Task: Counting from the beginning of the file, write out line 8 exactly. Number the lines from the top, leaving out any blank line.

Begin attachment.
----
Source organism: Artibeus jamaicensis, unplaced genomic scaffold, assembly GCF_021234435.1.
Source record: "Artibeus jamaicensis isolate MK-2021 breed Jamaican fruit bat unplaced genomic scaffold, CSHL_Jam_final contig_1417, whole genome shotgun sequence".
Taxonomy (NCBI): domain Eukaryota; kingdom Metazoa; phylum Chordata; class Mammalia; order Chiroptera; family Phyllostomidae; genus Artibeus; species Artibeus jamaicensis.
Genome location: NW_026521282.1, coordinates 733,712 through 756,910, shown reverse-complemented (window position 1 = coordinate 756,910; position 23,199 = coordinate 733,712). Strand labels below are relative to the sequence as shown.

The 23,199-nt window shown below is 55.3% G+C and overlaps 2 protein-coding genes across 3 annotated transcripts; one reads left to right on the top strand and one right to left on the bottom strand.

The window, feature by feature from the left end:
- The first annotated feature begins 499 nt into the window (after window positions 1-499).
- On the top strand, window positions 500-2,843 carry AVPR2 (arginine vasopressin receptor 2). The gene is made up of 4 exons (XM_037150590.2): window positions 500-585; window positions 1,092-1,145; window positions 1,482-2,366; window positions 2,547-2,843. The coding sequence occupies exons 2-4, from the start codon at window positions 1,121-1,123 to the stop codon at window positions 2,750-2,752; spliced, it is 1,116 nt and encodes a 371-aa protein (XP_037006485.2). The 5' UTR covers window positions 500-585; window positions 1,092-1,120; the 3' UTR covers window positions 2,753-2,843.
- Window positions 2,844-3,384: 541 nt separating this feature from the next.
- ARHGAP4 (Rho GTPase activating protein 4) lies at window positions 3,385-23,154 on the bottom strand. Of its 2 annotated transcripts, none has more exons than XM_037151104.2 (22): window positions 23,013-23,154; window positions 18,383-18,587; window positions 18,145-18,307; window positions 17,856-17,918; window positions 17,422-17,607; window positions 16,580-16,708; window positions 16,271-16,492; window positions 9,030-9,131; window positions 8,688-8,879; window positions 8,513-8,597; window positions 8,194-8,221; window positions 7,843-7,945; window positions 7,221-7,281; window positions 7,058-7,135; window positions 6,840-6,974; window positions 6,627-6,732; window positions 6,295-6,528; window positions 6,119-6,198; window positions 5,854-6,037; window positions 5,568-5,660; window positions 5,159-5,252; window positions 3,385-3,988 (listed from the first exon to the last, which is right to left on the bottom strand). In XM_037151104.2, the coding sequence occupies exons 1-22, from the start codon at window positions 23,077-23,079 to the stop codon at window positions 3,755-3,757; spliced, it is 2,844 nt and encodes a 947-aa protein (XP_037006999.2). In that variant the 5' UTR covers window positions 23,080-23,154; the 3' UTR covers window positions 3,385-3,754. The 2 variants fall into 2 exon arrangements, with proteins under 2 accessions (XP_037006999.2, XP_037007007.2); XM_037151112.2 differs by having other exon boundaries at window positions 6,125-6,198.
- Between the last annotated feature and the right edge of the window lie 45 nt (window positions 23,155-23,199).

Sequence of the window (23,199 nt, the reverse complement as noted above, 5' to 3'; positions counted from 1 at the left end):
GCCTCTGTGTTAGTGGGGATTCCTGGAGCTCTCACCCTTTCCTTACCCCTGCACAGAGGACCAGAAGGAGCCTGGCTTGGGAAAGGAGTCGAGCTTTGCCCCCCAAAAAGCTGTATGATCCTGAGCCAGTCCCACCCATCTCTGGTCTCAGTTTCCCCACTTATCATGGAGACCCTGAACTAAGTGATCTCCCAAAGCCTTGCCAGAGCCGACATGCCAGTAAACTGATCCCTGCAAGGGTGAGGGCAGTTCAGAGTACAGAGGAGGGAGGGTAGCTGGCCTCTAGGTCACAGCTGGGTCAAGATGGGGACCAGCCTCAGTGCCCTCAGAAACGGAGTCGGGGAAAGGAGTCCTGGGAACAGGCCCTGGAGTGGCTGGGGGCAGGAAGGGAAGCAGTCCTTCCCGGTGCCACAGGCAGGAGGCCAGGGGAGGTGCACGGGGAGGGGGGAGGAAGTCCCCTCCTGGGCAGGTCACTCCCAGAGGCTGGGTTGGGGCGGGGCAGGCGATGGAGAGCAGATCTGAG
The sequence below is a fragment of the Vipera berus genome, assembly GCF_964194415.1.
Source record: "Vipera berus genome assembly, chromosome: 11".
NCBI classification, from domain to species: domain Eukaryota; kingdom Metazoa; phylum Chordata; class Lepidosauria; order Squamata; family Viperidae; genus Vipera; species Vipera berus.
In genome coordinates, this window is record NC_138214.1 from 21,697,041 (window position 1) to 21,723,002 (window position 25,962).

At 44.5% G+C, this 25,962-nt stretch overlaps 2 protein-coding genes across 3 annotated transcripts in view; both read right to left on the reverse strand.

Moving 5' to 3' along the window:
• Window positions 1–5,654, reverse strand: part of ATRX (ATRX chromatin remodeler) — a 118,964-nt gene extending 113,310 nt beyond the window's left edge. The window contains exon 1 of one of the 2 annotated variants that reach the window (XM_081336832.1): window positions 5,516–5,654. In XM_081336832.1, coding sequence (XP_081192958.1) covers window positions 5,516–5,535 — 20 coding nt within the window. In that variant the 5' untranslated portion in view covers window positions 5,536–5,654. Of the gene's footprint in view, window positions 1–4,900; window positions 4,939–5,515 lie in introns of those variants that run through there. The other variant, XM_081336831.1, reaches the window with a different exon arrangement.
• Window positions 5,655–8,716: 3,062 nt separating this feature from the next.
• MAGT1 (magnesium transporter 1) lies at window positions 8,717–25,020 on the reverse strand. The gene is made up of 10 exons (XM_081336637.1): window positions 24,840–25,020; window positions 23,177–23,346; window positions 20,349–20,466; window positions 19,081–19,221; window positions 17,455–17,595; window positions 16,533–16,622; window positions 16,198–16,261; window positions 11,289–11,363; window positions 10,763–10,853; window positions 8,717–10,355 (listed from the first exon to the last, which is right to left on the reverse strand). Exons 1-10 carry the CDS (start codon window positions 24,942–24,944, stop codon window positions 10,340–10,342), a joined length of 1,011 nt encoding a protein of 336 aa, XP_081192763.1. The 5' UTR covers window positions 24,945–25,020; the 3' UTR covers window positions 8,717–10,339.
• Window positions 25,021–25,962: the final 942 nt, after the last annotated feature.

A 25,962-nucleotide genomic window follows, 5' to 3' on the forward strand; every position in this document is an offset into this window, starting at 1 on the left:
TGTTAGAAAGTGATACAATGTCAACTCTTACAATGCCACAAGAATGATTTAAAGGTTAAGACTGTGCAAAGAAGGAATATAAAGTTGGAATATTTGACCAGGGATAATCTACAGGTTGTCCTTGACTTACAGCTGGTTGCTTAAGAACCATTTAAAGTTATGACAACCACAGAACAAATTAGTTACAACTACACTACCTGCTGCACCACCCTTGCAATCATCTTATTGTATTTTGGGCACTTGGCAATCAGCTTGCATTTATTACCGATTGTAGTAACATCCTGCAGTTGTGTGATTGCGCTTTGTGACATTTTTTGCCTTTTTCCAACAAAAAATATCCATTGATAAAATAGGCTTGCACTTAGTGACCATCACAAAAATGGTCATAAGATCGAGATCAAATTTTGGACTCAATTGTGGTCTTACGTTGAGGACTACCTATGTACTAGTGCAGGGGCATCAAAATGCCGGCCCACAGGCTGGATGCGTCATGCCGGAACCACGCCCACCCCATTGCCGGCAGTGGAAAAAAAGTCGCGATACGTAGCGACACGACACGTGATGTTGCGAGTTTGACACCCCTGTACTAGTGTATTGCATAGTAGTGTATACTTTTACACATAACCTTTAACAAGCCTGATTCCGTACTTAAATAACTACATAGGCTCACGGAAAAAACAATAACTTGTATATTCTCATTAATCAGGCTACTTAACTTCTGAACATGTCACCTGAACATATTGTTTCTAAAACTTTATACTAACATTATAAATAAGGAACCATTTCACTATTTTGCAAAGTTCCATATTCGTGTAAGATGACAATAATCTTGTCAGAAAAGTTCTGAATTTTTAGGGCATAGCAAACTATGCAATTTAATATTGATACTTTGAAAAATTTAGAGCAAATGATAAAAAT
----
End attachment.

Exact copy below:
- On the top strand, window positions 500-2,843 carry AVPR2 (arginine vasopressin receptor 2). The gene is made up of 4 exons (XM_037150590.2): window positions 500-585; window positions 1,092-1,145; window positions 1,482-2,366; window positions 2,547-2,843. The coding sequence occupies exons 2-4, from the start codon at window positions 1,121-1,123 to the stop codon at window positions 2,750-2,752; spliced, it is 1,116 nt and encodes a 371-aa protein (XP_037006485.2). The 5' UTR covers window positions 500-585; window positions 1,092-1,120; the 3' UTR covers window positions 2,753-2,843.